With the 2020 elections just on the other side of this month, voting is top of mind for a lot of people. There’s a lot at stake in this election, and if you’re turning to fitness to sweat the stress away, you’re probably not the only one. But fitness and voting have even more to do with each other than you’d think.
Your access to workout spaces — whether that’s a local park with a track or a boutique studio — is fundamentally shaped by voting, says Nicole Cardoza, a yoga instructor and founder of Yoga Foster and the newsletter Anti-Racism Daily. “There are systemic issues perpetuated in the studios we hold dear and in the spaces that we occupy when we’re trying to be well,” Cardoza says. “So when we want to feel well in studios, it’s really about looking at that overarching system of racism and dismantling it. A lot of that, especially in the next few weeks, comes down to the actions we take at our polls.”
How Do Politics Shape Fitness Culture?
Pretty much everything about your gym or fitness studio is shaped by who’s in office in your area, Cardoza explains, pointing in particular to access to public transportation, instructor pay, and basic neighborhood safety where studios are located.
T’Nisha Symone, founder of luxury fitness club BLAQUE, tells Bustle that zoning laws have a lot to do with the presence — or lack thereof — of accessible fitness spaces in Black and brown neighborhoods. “State and local governments decide how neighborhoods are constructed and as a result, what kind of fitness and wellness behaviors the people in these communities will have access to,” she explains. “Whether or not these resources are available is something that can and should inform our voting behaviors at the local level.”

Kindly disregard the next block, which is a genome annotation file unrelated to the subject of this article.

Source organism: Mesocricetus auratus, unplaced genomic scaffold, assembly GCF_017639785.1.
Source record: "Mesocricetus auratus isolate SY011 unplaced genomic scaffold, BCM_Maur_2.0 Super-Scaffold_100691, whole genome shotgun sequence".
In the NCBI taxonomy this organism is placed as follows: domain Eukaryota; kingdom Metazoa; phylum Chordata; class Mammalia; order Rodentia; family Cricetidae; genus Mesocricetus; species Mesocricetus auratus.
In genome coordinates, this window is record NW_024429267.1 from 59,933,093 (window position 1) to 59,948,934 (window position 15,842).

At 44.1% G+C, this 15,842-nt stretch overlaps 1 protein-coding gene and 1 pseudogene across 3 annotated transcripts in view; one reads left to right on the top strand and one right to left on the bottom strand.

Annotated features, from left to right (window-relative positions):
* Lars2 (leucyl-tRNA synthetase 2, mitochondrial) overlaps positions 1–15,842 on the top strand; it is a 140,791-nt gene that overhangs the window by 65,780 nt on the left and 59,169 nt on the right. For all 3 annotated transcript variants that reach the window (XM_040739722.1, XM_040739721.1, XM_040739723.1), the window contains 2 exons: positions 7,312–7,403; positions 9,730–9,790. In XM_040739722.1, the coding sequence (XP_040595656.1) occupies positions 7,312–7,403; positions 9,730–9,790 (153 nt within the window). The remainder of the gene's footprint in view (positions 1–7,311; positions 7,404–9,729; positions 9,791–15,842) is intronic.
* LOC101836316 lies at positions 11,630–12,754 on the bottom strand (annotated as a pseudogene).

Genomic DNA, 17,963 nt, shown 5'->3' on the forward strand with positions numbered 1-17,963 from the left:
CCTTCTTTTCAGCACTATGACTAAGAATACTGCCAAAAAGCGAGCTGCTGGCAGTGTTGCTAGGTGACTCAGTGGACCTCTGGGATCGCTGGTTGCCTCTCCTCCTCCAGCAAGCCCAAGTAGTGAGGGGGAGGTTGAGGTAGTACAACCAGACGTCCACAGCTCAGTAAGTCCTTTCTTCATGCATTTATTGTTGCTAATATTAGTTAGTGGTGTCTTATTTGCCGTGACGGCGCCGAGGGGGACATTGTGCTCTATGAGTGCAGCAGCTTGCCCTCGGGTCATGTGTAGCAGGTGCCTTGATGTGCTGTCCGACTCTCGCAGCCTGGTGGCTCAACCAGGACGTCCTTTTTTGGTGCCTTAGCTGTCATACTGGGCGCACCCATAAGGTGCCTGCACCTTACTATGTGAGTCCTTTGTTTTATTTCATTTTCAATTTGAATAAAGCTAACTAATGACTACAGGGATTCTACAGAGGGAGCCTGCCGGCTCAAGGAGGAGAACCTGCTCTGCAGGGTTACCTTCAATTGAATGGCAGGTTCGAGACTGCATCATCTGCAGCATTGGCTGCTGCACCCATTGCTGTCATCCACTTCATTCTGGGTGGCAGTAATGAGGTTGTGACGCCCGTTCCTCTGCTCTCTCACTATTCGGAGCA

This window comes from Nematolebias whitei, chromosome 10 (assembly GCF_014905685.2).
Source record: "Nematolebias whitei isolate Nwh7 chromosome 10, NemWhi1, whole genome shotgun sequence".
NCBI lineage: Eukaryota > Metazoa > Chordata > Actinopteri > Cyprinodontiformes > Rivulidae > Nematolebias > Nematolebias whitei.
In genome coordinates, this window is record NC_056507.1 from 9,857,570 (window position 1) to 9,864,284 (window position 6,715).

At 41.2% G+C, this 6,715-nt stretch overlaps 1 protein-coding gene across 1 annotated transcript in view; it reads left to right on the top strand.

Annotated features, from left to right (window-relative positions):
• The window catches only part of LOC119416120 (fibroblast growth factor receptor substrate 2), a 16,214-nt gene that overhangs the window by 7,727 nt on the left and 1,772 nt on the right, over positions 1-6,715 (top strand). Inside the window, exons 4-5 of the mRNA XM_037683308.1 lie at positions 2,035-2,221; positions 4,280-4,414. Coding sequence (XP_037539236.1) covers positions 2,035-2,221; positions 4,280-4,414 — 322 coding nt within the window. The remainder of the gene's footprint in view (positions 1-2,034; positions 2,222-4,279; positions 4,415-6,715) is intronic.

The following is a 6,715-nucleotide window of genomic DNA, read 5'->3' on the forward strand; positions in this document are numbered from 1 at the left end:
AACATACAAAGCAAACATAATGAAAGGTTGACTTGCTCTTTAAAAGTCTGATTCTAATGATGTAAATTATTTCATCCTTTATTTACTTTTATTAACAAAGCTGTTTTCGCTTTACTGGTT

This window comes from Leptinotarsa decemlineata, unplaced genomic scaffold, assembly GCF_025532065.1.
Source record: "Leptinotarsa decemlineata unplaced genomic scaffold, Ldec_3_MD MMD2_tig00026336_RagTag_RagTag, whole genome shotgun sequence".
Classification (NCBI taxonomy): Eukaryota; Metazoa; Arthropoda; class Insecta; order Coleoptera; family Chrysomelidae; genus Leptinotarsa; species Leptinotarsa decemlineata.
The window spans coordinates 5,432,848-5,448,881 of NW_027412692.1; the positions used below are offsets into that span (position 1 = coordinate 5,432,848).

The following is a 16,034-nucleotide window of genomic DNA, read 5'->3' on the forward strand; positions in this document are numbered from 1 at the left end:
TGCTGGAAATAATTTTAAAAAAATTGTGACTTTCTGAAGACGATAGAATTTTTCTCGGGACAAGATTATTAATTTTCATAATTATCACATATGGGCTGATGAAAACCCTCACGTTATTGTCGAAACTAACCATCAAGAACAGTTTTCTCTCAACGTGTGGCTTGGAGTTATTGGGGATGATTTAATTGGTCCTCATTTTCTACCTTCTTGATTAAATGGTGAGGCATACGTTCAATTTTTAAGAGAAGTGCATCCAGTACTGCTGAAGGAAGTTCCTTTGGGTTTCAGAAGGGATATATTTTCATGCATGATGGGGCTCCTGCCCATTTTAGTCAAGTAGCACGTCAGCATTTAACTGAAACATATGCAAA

Access to fitness resources has to do with both private and public interests. A 2019 analysis conducted by Bloomberg found that franchises like CrossFit, Barry’s Boot Camp, and Pure Barre are usually located in neighborhoods that are over 80% white. Of the other 13 fitness franchises included in the analysis, 12 were also located in areas with an average of 70-80% white people. The data also revealed that clubs like Equinox and SoulCycle are often located in gentrifying neighborhoods, drawing in more affluent and white clientele rather than serving the often BIPOC, low-income communities that have been living there.
“Wellness is political,” says Helen Phelan, a Pilates instructor who specializes in body neutrality and mindfulness. “To serve only one type of person is political. To avoid making a statement or ‘getting political’ is a privilege and a political statement all in itself.”
What people learn, say, and even wear in studios is also political. “If you say ‘namaste’ at the end of your practice or wear Mala beads, you need to be standing up for racial injustice,” says Ali Duncan, a yoga instructor and the founder of Urban Sanctuary, the first women-run, Black-owned yoga studio in Denver, Colorado. “So